Stop being a food snob. STOP.
Well, sometimes it’s okay, but right now let’s not define sometimes.
Case in point: sometimes you are wrong.
Over winter break, I went back to Ohio to see my family and while there it snowed fairly heavily the day after Christmas. We decided to venture out into the world to get some lunch. After looking at two different menus online we decided on Café Bella since it looked like they had more options. When we got there, and it was closed we went with plan B, the Wildflower Café, which seemed to have fewer options and therefore we were less interested. Boy, were we wrong!
The Wildflower Café is a restaurant gem of Mason, Ohio. They use local food (from Ohio) where possible, they have a crazy good beer selection, and they do it all out of an old yellow house! Downstairs they have a map with pinpoints of all the different farms and local businesses that provide them with goodies to make their menu.
We started out with truffled mushroom fonduta – a melted cheese and mushroom combination with a hint of truffle oil paired with unique fennel and sesame seed-encrusted bread from Blue Oven bakery. Crusty bread and melty, gooey cheese were all it took to seduce us. Next Caitlin and I shared their house salad of spring greens, shredded carrots, delicious croutons (made from same said bread above), blue cheese, nuts, and dried cranberries. Equally memorable and delicious. (Yes it was just lunch but we decided to have appetizers and salads. My sister and I shared our entrée). For our main course, we ordered the day’s pasta special: butternut squash ravioli with roasted apples, some sort of tasty sauce, and goat cheese. We listened to the dessert listings, but opted to go home and make our own, though we did share a few sips of a bittersweet Crème Brulee beer.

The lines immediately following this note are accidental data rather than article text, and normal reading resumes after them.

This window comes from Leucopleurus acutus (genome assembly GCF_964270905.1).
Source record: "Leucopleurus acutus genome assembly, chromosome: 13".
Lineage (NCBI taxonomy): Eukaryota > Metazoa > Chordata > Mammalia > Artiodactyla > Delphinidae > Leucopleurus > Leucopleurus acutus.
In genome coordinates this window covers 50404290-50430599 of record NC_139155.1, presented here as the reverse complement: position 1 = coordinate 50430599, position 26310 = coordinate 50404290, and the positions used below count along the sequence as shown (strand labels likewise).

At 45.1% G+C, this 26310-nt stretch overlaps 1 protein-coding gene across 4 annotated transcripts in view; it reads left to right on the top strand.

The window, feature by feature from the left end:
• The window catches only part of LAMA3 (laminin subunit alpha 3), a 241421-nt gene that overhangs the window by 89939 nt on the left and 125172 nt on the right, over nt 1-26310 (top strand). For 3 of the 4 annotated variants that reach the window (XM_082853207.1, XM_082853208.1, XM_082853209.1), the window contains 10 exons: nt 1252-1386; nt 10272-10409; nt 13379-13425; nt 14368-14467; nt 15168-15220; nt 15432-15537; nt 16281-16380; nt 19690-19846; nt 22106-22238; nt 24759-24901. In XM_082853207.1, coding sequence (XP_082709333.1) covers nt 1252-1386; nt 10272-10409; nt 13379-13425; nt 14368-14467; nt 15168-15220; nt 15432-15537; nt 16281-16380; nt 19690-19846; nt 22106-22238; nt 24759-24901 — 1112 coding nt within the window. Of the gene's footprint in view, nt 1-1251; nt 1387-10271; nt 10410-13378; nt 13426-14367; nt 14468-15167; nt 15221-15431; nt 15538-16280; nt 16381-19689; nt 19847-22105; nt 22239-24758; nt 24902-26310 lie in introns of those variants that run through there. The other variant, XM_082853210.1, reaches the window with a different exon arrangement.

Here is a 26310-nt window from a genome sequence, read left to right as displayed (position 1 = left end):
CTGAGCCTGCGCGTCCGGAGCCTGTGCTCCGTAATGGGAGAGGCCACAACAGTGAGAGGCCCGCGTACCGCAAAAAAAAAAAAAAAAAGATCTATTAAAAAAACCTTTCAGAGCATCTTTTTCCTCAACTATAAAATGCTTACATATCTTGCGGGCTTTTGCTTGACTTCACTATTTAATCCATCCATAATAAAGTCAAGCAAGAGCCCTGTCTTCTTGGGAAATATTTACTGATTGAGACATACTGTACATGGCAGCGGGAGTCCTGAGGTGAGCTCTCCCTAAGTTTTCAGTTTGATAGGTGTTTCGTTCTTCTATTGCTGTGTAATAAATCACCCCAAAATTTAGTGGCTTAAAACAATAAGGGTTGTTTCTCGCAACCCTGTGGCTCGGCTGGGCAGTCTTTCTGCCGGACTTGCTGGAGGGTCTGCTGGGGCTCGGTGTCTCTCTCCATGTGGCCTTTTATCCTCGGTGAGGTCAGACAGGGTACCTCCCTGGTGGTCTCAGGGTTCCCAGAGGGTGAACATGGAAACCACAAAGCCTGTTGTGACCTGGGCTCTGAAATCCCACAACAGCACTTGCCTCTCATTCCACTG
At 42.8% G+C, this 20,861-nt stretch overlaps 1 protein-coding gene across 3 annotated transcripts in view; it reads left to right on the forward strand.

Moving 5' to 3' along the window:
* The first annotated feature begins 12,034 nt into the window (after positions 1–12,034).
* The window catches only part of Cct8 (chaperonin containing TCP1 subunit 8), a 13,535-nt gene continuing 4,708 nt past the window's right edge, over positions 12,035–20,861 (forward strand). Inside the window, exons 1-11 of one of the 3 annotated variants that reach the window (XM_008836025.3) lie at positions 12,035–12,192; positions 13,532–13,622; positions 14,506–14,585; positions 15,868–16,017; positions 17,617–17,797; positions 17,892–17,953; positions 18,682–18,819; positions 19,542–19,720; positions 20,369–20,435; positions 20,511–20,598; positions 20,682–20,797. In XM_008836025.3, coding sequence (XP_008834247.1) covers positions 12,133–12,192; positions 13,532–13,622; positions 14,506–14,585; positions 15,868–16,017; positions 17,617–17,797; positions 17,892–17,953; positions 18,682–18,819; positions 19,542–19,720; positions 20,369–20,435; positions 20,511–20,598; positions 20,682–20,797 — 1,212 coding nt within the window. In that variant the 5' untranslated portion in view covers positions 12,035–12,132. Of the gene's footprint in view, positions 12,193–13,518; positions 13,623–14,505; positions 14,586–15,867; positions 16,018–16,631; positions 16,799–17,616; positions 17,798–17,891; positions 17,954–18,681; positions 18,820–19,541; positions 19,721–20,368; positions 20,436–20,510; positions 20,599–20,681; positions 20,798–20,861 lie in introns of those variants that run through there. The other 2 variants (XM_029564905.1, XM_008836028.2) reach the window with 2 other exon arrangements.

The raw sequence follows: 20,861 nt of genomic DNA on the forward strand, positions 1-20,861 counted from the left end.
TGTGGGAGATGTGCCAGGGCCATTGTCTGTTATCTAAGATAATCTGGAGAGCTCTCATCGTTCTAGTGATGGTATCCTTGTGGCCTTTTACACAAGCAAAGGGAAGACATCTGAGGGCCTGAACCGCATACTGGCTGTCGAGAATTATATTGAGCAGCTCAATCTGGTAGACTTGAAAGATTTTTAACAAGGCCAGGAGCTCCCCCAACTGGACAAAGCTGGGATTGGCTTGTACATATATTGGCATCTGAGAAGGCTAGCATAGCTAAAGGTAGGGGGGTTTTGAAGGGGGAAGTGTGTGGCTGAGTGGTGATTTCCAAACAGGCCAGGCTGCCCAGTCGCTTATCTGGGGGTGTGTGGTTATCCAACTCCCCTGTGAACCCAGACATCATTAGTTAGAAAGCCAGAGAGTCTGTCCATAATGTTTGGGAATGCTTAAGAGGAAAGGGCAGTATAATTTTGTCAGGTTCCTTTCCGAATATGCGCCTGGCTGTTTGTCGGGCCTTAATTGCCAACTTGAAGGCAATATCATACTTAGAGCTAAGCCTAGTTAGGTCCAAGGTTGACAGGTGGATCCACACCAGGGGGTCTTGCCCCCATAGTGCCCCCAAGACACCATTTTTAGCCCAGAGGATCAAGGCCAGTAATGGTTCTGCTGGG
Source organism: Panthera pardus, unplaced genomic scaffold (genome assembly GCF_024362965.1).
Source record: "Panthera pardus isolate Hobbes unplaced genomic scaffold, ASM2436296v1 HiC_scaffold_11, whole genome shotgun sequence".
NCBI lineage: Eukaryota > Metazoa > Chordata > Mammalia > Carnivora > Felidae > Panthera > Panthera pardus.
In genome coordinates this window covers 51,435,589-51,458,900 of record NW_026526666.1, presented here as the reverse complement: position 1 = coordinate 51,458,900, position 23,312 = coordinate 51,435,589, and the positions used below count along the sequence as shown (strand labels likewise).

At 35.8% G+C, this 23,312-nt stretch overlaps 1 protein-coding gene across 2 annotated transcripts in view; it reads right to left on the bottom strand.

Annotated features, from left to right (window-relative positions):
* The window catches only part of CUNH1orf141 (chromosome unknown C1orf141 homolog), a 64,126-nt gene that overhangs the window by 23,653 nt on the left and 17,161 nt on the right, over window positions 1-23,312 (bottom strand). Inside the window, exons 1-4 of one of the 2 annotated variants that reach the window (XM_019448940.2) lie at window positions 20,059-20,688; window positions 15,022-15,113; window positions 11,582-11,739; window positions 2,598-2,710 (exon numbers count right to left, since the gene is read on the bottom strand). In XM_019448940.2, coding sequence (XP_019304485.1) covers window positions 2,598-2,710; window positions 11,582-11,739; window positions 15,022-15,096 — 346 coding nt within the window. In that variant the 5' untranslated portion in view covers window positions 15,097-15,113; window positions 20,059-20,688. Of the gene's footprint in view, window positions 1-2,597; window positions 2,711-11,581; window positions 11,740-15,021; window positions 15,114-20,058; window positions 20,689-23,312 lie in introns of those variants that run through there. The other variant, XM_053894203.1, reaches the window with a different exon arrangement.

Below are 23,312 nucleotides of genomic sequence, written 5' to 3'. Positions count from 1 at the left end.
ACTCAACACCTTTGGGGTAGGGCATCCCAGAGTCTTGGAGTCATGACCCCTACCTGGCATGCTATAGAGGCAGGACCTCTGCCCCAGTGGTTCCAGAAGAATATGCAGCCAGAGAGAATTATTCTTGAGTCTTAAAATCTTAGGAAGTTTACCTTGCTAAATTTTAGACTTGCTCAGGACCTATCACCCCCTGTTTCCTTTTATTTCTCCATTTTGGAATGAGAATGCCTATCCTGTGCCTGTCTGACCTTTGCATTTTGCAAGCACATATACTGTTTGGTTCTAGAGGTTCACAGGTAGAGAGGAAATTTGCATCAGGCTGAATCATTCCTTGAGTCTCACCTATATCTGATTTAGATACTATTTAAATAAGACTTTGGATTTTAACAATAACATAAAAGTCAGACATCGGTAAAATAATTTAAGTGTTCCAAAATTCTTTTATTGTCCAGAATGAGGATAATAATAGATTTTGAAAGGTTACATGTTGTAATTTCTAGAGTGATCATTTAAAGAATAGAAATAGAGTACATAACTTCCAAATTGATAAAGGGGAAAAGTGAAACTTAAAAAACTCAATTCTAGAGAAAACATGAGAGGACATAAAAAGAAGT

Moral of the story: I thought good restaurants seeking local food only existed in big cities like Boston or NYC. Mason, Ohio did not strike me as the type of place to attempt this kind of culinary feat. But who am I kidding? It is outside the cities where most food is grown and who is likely to cook that food, but the people who grow it or live near it. I confess that I know very little about growing food (despite my various attempts at feigning interest) and that I overlooked the fact that people who grow food were probably the first to be creative in cooking it. So I was wrong to be a food snob about Ohio. Need to work on keeping on open mind.